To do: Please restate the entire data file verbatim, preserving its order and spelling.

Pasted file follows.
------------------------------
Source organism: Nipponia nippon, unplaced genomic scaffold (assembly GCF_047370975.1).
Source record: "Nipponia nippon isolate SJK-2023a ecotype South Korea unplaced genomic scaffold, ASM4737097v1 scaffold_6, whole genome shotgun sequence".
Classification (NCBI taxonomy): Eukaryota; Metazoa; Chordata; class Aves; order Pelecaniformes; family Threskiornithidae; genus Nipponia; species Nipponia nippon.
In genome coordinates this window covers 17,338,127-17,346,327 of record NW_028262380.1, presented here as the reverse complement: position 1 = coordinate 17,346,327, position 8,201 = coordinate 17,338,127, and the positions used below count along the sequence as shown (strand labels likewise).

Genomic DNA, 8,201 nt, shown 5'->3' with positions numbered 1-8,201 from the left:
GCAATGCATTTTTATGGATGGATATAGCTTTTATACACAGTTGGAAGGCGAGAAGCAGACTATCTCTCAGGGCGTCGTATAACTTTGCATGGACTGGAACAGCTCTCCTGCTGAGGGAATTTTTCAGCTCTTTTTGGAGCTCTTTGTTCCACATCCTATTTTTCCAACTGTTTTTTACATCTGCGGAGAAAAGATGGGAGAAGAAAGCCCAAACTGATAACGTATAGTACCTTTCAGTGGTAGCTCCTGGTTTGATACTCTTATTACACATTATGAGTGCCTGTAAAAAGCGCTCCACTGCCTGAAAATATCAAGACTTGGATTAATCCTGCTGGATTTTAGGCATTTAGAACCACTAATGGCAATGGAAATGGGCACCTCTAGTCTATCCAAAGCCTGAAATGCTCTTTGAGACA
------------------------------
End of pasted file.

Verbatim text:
Source organism: Nipponia nippon, unplaced genomic scaffold (assembly GCF_047370975.1).
Source record: "Nipponia nippon isolate SJK-2023a ecotype South Korea unplaced genomic scaffold, ASM4737097v1 scaffold_6, whole genome shotgun sequence".
Classification (NCBI taxonomy): Eukaryota; Metazoa; Chordata; class Aves; order Pelecaniformes; family Threskiornithidae; genus Nipponia; species Nipponia nippon.
In genome coordinates this window covers 17,338,127-17,346,327 of record NW_028262380.1, presented here as the reverse complement: position 1 = coordinate 17,346,327, position 8,201 = coordinate 17,338,127, and the positions used below count along the sequence as shown (strand labels likewise).

Genomic DNA, 8,201 nt, shown 5'->3' with positions numbered 1-8,201 from the left:
GCAATGCATTTTTATGGATGGATATAGCTTTTATACACAGTTGGAAGGCGAGAAGCAGACTATCTCTCAGGGCGTCGTATAACTTTGCATGGACTGGAACAGCTCTCCTGCTGAGGGAATTTTTCAGCTCTTTTTGGAGCTCTTTGTTCCACATCCTATTTTTCCAACTGTTTTTTACATCTGCGGAGAAAAGATGGGAGAAGAAAGCCCAAACTGATAACGTATAGTACCTTTCAGTGGTAGCTCCTGGTTTGATACTCTTATTACACATTATGAGTGCCTGTAAAAAGCGCTCCACTGCCTGAAAATATCAAGACTTGGATTAATCCTGCTGGATTTTAGGCATTTAGAACCACTAATGGCAATGGAAATGGGCACCTCTAGTCTATCCAAAGCCTGAAATGCTCTTTGAGACA